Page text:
By Shannon Holden, PharmD
Vizient Senior Clinical Manager, Pharmacy
Stacy Lauderdale, PharmD
Vizient AVP, Evidence-Based Medicine
With news headlines like CNBC’s “Miracle Drug Could Remake the Weight Loss Industry,” The Week Magazine’s “A ‘Game Changer’ for Weight Loss,” Rolling Stone’s “Who Deserves the New ‘Miracle’ Weight Loss Drugs?” and various social media posts from countless influencers raving about their weight loss, it appears semaglutide may be the miracle weight loss drug the world’s been waiting for.
Semaglutide is an injectable, antidiabetic medication used for treating Type 2 diabetes and for assisting with long-term weight management. The use of semaglutide products Ozempic and Wegovy has increased at a staggering rate despite the recent concern around its shortage this past fall. In fact, between February 2022 and 2023, there has been a 46% increase in sales — equating to about a $2.8 billion increase ($1.5 billion of that earned within the past three months). Barclays predicts that at its peak, Wegovy’s sales will reach $14.5 billion — no doubt furthered by the brand drug’s recent label expansion into adolescent obesity treatment alongside new guidance from the American Academy of Pediatrics (AAP).
The AAP 2023 comprehensive guidelines regarding the evaluation and treatment of children and adolescents are a paradigm shift from previous guidance, which recommended watchful waiting as the method for managing youth obesity. These updated guidelines view childhood obesity as a chronic disease state that requires early intensive therapy, including lifestyle, pharmacological and surgical interventions. Several pharmacological interventions are recommended within the guidelines, including GLP-1 agonists – the class of medications used in treating Type 2 diabetes and obesity to which semaglutide belongs.
But the question remains — should the healthcare community be so eager to adopt semaglutide use in pediatrics based on what is known and unknown about long term use of GLP-1 agonists?
Semaglutide’s success weighed, measured and found … wanting?
With the prevalence of childhood and adolescent obesity at an all-time high of 19.7% in the U.S., it is conceivable that the use of GLP-1 agonists may become routine in childhood obesity management given the AAP’s endorsement and the rapid uptake of GLP-1 agonists in adults.
Although liraglutide (Saxenda) was the first GLP-1 agonist approved for use in pediatric patients aged 12 years and older for chronic weight management, its modest weight loss effect and daily administration schedule makes it likely that once-weekly semaglutide — approved in December 2022 for pediatric patients aged 12 years and older with an initial body mass index (BMI) at the 95th percentile or greater for age and sex — will become the preferred GLP-1 agonist for managing pediatric obesity. Approval of semaglutide was based on the impressive weight loss results from the STEP TEENS trial, which assessed the use of 2.4 mg semaglutide (or a placebo) once weekly with lifestyle intervention in 201 randomized adolescents aged 12-18 years across a 68-week period. In this highly adherent cohort of adolescents, semaglutide reduced BMI by 16.1%, and 73% of semaglutide-treated patients achieved at least a 5% reduction in body weight during the 68 weeks. This significant weight loss was accompanied by reductions in waist circumference, glycated hemoglobin level, total cholesterol, low-density lipoprotein cholesterol, and very-low-density lipoprotein cholesterol, triglycerides and alanine transaminase (ALT) levels.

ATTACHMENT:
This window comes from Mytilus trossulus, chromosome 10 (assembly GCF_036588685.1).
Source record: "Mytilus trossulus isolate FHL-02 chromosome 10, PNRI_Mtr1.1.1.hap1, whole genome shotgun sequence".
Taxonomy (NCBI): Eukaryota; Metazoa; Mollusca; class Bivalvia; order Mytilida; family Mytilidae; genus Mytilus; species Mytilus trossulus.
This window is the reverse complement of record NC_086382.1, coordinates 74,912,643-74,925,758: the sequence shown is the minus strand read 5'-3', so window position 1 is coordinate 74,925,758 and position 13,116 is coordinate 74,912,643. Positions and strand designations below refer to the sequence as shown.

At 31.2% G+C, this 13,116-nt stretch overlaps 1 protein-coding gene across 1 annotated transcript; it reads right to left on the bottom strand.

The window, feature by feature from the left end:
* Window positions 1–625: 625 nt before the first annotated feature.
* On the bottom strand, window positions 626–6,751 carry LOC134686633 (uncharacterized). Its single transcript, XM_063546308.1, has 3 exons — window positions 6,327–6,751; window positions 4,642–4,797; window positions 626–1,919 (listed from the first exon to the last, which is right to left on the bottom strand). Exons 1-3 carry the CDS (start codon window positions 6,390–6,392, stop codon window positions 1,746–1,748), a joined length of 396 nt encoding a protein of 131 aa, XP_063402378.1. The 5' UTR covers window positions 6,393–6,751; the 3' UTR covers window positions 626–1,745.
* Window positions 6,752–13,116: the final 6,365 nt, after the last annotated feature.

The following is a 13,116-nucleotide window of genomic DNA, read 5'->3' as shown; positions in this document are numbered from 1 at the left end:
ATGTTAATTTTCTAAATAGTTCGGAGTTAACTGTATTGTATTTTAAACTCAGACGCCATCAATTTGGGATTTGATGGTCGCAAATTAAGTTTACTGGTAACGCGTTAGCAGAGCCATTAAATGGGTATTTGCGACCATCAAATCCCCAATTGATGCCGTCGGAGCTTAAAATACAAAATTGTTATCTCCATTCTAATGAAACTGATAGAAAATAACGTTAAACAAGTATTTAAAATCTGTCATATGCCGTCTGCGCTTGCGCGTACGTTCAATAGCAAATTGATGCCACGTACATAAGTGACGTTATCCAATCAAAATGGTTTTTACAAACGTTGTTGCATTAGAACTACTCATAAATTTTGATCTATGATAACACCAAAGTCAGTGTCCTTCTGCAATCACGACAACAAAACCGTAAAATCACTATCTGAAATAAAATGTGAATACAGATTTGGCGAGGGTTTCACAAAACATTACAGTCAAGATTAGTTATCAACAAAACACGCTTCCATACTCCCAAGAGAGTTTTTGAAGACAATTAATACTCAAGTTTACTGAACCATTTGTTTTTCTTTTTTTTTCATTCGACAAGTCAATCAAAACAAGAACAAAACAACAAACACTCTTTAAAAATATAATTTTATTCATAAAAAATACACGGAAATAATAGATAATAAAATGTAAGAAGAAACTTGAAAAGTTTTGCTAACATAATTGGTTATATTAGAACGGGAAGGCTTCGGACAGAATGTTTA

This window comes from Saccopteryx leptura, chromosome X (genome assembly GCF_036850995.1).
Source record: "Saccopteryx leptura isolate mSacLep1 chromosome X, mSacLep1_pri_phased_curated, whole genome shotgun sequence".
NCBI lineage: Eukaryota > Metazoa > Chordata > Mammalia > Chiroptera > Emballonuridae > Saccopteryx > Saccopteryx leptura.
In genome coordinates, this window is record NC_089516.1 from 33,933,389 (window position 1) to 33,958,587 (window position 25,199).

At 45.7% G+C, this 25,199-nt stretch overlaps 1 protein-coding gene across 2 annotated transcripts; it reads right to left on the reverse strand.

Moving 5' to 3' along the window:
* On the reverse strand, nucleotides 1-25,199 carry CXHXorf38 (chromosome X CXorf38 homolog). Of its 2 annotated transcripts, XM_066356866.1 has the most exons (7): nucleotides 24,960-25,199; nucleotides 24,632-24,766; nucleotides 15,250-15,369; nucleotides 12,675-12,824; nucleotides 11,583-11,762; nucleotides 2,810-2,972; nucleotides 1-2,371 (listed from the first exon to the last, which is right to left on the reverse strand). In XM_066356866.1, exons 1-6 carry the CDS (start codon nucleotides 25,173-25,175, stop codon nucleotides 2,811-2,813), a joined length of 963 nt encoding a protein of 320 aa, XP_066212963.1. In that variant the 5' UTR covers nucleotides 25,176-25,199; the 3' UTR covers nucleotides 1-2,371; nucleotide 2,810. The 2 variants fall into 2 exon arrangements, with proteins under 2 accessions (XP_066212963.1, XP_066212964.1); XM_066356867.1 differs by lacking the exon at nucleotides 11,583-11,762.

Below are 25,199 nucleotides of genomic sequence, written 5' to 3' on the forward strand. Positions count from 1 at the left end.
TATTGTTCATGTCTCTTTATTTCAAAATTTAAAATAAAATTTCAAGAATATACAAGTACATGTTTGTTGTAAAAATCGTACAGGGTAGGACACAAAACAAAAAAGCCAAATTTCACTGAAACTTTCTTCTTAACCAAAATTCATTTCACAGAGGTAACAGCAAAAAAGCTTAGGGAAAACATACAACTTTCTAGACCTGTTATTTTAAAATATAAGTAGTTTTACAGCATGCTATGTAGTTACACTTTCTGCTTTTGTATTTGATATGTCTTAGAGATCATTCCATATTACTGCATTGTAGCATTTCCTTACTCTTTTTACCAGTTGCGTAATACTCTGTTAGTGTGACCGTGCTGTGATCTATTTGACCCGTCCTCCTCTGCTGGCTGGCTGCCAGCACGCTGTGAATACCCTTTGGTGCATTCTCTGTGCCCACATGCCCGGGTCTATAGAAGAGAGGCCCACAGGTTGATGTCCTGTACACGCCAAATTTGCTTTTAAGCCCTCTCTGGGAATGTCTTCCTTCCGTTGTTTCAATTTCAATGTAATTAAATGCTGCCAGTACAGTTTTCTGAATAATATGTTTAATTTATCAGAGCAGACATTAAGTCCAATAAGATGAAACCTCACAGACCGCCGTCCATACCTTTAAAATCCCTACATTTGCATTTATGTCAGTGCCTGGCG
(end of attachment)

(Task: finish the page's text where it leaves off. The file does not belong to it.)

Despite these game-changing results, the trial leaves many unanswered questions that could affect a patient’s treatment journey in a rush to anoint pharmacotherapy as a panacea for obesity.
Most trial participants were female (62%) despite obesity occurring relatively equally across sexes. This underrepresentation of males may be impactful — in adult semaglutide trials, females experienced greater weight loss than males. Additionally, the mean age of participating adolescents was 15.4 years, with 62% of adolescents reaching the end of puberty at the start of the trial. While most persons who have obesity before puberty will also have obesity as adults, there is still a sizeable minority whose prepubescence obesity is likely to be overmedicalized based on these trial results.